That's why climate action needs to be depoliticised in order for us to go as fast as possible, and not attached to ecosocialism.
    Our choice of climate change actions is going to create winners and losers. It's a political decision to its core.
    What's needed is political leadership. People will listen to people they trust.

    For some reason, for a lot of people in this country, that is Boris Johnson and the Conservative party more generally. So it's great that they do talk about climate change and have committed to doing some things about it. Obviously not as much as needed, but steps in the right direction.

    That's definitely missing on the US right.
    People forget that "global warming" went mainstream in the late 80's when The Blessed Margaret took up the cause! ;)

    https://www.youtube.com/watch?v=VnAzoDtwCBg
    "The furnaces of the world are now burning about 2,000,000,000 tons of coal a year. When this is burned, uniting with oxygen, it adds about 7,000,000,000 tons of carbon dioxide to the atmosphere yearly. This tends to make the air a more effective blanket for the earth and to raise its temperature. The effect may be considerable in a few centuries."

    1912 newspaper

    https://www.google.com/amp/s/www.businessinsider.com/newspaper-in-1912-linked-coal-to-climate-change-2018-8?amp
    Yeah I know the theory had been around for a very long time but it was only in the mid to late 1980s that it went mainstream and a lot of that was down to Lady Thatcher making speeches about it.

    Ten years previous to her UN speech the world was going through an "Ice Age" scare.

    Mrs T also did a lot to combat the ozone layer problem as well to be fair (which a lot of people forget now)
    I'd argue that the various Clean Air acts enacted since the 1950s have done more for the UK environment and health than any other legislation - even ones restricting smoking. Yet they are little heralded.
    Yes that's true. Good point.

    The clean air act 1956 was a landmark piece of legislation
    Dirty, polluting steam trains :lol:
    Like this one?

    https://youtu.be/uDiTGdlTxww
    Is that the one from Darlington that came to the rescue when the Kent Electric Mainline was closed by a snowfall?
    http://news.bbc.co.uk/1/hi/8428097.stm

    (Ah I see not.)
    I had hoped to post a video of Tornado but I couldn’t find a suitable one.
    https://www.youtube.com/watch?v=7p0lsO1YRBI
    Bah. Over-rated LNER rubbish... ;)
  • rcs1000 said:

    Leon said:

    Omnium said:

    Leon said:

    Leon said:

    moonshine said:

    Leon said:

    This is possibly the biggest story of the week. Or indeed the century. Completely unnoticed

    ‘US has already lost AI fight to China, says ex-Pentagon software chief’

    https://www.ft.com/content/f939db9a-40af-4bd1-b67d-10492535f8e0

    A combination of complacency, lethargy and Woke crap - ‘omg GPT3 might be racist’ - means the west has handed the race to AI to China, and it may already be too late to catch up.

    If China dominates AI it dominates the world like no power before it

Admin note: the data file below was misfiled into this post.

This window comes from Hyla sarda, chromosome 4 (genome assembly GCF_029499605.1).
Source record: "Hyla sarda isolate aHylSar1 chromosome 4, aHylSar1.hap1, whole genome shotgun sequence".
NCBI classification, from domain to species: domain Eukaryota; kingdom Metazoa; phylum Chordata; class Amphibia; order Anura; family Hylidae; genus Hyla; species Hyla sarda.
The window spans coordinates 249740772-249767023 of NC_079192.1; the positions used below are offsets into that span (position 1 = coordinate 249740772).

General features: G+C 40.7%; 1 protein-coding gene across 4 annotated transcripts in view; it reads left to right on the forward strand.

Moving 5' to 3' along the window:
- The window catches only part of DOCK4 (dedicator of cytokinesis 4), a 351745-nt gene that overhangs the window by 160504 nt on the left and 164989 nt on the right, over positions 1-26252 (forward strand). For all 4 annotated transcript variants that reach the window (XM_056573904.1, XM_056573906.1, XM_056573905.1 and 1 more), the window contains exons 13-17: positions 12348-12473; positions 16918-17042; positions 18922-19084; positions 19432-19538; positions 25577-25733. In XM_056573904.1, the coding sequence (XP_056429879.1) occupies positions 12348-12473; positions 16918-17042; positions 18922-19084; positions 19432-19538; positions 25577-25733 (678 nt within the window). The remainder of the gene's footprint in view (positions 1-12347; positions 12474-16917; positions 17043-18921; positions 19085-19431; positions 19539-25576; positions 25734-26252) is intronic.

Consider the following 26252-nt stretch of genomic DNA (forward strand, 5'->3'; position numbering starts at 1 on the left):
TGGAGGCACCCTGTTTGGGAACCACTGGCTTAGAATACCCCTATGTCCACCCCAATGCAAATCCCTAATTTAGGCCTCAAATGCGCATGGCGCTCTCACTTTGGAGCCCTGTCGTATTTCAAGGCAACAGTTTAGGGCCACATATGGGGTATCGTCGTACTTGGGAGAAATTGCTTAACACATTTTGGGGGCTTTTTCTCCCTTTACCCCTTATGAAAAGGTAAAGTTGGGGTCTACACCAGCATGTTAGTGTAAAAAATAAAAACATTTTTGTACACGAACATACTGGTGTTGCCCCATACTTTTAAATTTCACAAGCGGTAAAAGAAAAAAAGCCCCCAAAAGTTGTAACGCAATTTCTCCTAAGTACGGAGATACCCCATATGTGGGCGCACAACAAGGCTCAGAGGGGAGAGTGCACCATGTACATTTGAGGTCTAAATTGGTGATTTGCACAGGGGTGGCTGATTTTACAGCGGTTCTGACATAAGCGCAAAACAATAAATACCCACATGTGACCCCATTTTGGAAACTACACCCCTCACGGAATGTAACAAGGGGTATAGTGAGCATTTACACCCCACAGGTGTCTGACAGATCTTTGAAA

You should have learnt by now that most people aren’t interested in the really big stories.

    We’ve been directly told in the last year that there is definitely ultra tech in our skies and oceans, which either belongs to adversaries of the West or non human intelligence / life forms. And everyone shrugged.

    People aren’t going to listen too hard to a senior Pentagon official if he says the US has surrendered technological dominance to China and that a point will be reached (or may already have been reached) when their lead will be insurmountable. Forever.

    Cognitive dissonance innit. Much more comfortable to talk about IDS’s majority instead.
    Some people are INCREDIBLY resistant to the idea of artificial general intelligence. I have an extremely smart brother who is always open to new ideas but he just won't accept that this - machine intelligence - can ever happen, let alone that it is actually happening right now

    Existentially, it frightens him
    Or alternatively: your extremely smart brother is actually smarter than you, and realises that everything you rave about is actually fairly sh*t smoke 'n mirrors. and nowhere near 'intelligence' (*). You are staring open-mouthed, dribbling in amazement, as someone performs the three-cup trick.

    I remember an august and much-missed member of this board saying that lorry drivers would not be needed due to autonomous driving. That must have been seven or eight years ago now, and we're nowhere near. In fact, we're now suffering from a shortage of drivers. Can you recall him?

    The big problem with AI is the money being swilled into the trough. Billions are being spewed at it, and they need to show results. Hence smoke 'n mirrors. Just ask Musky baby where his coast-to-cast drive in a Tesla is - promised five years ago for four years ago. Yet his current tech cannot even detect emergency vehicles...

    Machine learning has many uses. But they are limited in scope, and nowhere near a general intelligence. IMO that will require a massive breakthrough in tech, not the stuff we're doing atm.

    You'd be amazed at an Eliza produced by drunken first-year undergrads at the West of Scotland Uni...

    (*) However you define that.
    Yawwwwwwn

    See below. In the next ten years we will create a computer that sails through the Turing Test, at that point everything you say here will be rendered irrelevant, whether it is true or not. That *will* be AI, because we will not be able to distinguish it from human intelligence (except that it might be much cleverer and faster)